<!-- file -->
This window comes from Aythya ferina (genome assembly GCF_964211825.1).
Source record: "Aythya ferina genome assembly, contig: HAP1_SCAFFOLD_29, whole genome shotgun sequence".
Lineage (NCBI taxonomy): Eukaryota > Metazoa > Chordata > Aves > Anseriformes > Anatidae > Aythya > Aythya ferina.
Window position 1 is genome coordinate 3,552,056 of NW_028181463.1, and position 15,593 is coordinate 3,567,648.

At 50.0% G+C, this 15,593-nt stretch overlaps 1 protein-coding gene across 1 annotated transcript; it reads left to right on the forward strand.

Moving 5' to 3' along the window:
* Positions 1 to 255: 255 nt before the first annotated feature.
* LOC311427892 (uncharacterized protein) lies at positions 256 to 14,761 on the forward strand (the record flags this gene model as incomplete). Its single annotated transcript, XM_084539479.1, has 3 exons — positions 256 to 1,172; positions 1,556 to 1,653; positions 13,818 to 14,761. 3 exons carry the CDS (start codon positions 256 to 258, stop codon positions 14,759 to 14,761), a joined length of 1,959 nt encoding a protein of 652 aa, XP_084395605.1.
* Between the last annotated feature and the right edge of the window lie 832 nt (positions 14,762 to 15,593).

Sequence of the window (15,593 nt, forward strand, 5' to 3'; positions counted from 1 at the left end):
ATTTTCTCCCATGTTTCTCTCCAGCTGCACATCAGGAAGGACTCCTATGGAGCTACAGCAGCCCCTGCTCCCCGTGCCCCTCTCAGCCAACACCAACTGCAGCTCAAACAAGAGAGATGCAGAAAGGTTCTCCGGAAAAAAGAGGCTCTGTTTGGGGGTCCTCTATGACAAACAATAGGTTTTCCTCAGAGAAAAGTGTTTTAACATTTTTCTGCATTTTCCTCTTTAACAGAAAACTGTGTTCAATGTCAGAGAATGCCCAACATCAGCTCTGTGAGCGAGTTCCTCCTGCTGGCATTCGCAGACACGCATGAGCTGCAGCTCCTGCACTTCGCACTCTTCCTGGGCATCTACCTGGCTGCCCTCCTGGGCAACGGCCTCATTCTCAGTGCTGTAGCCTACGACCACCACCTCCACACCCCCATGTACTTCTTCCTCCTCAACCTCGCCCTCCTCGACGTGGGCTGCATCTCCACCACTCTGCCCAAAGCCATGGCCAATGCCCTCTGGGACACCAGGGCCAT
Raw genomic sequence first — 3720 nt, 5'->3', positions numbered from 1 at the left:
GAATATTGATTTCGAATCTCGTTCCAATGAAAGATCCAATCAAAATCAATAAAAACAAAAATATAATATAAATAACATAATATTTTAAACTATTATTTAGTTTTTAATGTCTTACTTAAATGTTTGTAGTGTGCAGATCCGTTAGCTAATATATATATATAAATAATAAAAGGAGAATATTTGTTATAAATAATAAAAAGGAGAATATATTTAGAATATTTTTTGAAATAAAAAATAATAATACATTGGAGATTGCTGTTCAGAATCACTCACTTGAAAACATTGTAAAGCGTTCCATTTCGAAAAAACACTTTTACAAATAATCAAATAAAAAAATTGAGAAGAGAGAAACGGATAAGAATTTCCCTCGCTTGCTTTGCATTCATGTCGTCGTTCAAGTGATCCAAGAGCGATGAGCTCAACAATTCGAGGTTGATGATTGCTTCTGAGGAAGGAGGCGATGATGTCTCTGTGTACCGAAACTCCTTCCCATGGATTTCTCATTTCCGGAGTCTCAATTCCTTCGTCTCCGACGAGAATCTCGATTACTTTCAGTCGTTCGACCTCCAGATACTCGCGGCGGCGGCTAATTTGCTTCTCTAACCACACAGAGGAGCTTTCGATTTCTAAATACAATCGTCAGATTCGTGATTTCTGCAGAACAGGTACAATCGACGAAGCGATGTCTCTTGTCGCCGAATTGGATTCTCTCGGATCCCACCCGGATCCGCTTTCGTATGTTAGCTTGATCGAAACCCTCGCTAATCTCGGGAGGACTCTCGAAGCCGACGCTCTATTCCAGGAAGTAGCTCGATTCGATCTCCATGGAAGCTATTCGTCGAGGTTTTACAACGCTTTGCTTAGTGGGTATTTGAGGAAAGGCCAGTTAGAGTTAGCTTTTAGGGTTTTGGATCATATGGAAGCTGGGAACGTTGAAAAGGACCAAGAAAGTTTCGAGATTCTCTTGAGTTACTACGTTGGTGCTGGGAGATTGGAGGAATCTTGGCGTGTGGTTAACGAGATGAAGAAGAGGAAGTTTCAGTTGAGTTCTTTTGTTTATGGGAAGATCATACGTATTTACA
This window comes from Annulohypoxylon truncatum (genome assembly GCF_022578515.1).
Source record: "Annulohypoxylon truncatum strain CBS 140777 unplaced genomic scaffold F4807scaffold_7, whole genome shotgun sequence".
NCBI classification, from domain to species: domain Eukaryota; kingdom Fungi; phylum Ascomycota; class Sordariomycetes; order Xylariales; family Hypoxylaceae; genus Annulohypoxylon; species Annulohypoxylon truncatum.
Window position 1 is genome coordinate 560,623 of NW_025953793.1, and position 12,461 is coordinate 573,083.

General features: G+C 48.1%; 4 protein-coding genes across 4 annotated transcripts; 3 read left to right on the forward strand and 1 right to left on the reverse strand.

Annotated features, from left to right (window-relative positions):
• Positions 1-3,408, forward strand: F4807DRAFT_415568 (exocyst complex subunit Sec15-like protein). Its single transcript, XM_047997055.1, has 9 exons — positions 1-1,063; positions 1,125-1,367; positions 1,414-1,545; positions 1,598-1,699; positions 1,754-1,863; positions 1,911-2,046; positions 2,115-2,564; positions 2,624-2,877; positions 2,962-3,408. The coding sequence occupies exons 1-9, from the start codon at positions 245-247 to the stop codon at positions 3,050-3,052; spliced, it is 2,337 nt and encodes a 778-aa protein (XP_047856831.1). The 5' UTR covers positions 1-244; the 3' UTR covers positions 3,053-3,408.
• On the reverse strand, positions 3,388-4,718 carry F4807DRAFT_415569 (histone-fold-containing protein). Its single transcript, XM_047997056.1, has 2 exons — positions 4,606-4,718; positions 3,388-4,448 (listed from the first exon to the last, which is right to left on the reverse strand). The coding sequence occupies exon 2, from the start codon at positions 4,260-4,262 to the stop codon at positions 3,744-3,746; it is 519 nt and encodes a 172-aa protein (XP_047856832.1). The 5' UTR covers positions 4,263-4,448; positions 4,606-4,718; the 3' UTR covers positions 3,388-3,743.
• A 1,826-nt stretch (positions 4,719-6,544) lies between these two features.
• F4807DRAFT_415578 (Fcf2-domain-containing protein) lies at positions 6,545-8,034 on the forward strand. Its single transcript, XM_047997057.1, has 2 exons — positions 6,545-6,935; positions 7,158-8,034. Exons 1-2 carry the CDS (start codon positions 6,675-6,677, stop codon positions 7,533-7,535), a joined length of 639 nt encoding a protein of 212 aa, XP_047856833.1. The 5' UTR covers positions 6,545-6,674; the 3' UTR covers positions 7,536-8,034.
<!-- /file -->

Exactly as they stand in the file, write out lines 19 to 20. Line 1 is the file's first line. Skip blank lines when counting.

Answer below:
Annotated features, from left to right (window-relative positions):
• Positions 1-3,408, forward strand: F4807DRAFT_415568 (exocyst complex subunit Sec15-like protein). Its single transcript, XM_047997055.1, has 9 exons — positions 1-1,063; positions 1,125-1,367; positions 1,414-1,545; positions 1,598-1,699; positions 1,754-1,863; positions 1,911-2,046; positions 2,115-2,564; positions 2,624-2,877; positions 2,962-3,408. The coding sequence occupies exons 1-9, from the start codon at positions 245-247 to the stop codon at positions 3,050-3,052; spliced, it is 2,337 nt and encodes a 778-aa protein (XP_047856831.1). The 5' UTR covers positions 1-244; the 3' UTR covers positions 3,053-3,408.